The Truth About Bar Piercings

Bar piercings, often referred to as industrial or scaffolding piercings, are nothing to take lightly. This is because they pass through two different points in the body: the outer helix and the forward helix. This opposes most ear piercings, so you need to make sure you get a professional piercer with lots of experience to perform this procedure.

The first versions of the bar piercing were spotted in the early '90s, and were invented by piercer Erik Dakota, per Oufer Body Jewelry. Used with a 14 to 18 gauge straight barbell made of either implant grade stainless steel, titanium, or gold, they give a fierce, edgy look. If you're sure you want one, keep in mind that it is a big commitment, and you need to make sure that you're prepared. Read on to learn all the things you need to know if you plan on getting a bar piercing.

The process used for a bar piercing is quick, but may be painful

The first thing to note when you visit your local tattoo parlor or piercing shop for a bar piercing is if you're actually an eligible candidate. Some people can't get a bar piercing due to their anatomy, as some people don't have a prominent enough ridge at the top of the ear, as noted by Urban Body Jewelry. If you're good to go, be sure to prepare yourself for a moderate amount of pain. The bar piercing can definitely be on the more uncomfortable side, because you're being pierced twice with a fairly thick needle in a very short amount of time.

"There are several methods, but I would say typically a piercer would first pierce one side with a single-use disposable needle then insert jewelry into it that is long enough to support both piercings," Atlanta-based piercer Cozmo Faris told Byrdie. "A second needle would then be used to make the other piercing, and the excess room on the jewelry would then be transferred into the second piercing connecting them." If you think you can handle that process, you should totally go for it because the process only lasts a few seconds.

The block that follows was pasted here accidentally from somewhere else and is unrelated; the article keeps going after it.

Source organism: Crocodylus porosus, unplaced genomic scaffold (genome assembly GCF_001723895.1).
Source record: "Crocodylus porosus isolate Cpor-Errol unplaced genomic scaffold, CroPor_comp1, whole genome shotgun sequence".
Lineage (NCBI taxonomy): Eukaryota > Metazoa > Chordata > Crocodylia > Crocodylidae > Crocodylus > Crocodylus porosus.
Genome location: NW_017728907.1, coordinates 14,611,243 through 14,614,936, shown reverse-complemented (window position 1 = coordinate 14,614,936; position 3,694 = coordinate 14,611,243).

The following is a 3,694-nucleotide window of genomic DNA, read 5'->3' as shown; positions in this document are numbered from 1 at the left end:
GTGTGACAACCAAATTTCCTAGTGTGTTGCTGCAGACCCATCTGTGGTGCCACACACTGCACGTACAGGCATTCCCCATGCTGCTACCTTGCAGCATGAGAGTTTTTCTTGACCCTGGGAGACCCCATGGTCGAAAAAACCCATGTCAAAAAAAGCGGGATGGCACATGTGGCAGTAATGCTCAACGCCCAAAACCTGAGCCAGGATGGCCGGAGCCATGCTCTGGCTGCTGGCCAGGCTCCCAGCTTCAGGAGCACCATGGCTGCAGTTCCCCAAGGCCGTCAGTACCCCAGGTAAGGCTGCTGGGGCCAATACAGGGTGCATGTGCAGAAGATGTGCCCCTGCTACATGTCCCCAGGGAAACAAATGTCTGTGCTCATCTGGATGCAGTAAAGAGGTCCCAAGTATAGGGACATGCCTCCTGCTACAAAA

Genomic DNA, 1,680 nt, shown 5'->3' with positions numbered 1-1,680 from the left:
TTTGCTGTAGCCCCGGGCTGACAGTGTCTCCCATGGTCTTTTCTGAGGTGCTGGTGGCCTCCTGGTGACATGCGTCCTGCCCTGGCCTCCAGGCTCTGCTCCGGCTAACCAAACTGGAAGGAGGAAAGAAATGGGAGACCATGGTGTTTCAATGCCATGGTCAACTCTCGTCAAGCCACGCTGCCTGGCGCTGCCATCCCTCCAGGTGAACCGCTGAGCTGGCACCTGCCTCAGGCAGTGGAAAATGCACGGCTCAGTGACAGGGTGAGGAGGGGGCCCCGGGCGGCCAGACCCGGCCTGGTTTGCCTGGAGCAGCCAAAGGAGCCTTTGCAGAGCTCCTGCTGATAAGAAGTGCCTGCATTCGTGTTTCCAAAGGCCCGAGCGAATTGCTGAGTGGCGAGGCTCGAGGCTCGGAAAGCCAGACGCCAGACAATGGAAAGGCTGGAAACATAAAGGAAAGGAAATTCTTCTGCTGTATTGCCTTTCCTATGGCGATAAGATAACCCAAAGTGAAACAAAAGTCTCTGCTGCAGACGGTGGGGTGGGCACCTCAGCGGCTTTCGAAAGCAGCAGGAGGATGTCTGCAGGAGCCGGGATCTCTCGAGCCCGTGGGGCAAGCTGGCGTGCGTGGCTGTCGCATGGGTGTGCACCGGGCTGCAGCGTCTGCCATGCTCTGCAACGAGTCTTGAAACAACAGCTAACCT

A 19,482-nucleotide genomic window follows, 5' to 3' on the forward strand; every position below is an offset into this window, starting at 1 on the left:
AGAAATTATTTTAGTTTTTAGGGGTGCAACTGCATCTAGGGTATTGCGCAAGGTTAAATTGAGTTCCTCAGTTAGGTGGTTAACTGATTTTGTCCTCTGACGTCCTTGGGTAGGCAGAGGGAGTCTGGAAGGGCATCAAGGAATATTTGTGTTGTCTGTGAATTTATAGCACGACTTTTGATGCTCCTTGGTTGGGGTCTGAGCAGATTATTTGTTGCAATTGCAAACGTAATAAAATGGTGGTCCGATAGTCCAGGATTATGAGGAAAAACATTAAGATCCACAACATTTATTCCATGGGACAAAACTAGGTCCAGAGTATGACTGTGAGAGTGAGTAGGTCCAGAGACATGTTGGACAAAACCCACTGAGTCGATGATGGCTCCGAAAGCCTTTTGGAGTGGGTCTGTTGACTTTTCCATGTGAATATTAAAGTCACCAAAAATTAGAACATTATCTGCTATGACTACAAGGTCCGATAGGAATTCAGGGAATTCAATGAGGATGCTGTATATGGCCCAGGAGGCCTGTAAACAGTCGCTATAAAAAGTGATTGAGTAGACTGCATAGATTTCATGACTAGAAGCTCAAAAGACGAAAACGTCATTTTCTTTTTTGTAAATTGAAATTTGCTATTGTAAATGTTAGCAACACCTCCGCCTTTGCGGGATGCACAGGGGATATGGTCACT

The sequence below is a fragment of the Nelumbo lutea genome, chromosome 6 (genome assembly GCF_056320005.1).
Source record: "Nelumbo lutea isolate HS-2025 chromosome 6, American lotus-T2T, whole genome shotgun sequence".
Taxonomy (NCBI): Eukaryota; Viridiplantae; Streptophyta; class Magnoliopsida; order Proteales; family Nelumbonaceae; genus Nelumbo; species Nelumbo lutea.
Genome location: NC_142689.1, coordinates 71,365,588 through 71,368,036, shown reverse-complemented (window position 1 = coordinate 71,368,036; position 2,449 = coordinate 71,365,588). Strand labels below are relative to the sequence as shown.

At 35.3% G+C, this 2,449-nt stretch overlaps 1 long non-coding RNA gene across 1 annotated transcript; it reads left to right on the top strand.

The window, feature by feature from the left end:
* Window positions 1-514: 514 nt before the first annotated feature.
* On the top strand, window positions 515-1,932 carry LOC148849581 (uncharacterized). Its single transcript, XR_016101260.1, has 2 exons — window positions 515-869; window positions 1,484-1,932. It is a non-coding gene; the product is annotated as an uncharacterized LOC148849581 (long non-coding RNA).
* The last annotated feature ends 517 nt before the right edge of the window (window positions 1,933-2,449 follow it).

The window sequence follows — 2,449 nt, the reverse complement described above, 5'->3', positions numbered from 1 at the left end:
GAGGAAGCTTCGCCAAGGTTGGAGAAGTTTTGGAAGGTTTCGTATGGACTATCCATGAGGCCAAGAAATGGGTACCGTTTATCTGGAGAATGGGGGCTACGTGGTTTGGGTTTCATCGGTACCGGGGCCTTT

The truth about healing the bar piercing

Given the fact that you're being pierced through cartilage twice, the healing time is no joke. The average time to heal following a bar piercing is anytime between four months and six months, per Byrdie. And if you don't take care of things properly, side effects such as infection, rejection, and unsightly keloids can occur. "Connecting two piercings with a single piece of jewelry isn't the easiest thing for your body to adjust to so it is pretty important to be diligent with aftercare," said professional piercer Cozmo Faris. The piercing must be cleaned with saline twice daily, and you cannot sleep on the pierced side of your face during this process.

Although this may sound overwhelming, the bar piercing can be totally worth it. Perhaps the best part about the bar piercing are the many versatile and customizable options you can choose from, including curved, spiraled, or straight barbells with or without gemstones or decorations. "Separating the two costs allows the client to leave with something as simple as a basic titanium barbell or as nice as a solid gold barbell with genuine diamonds. We have dozens of jewelry options," Faris explained.

So if you're going to give your ear that bling-but-rebellious look, be sure to remember what you learned about the bar piercing!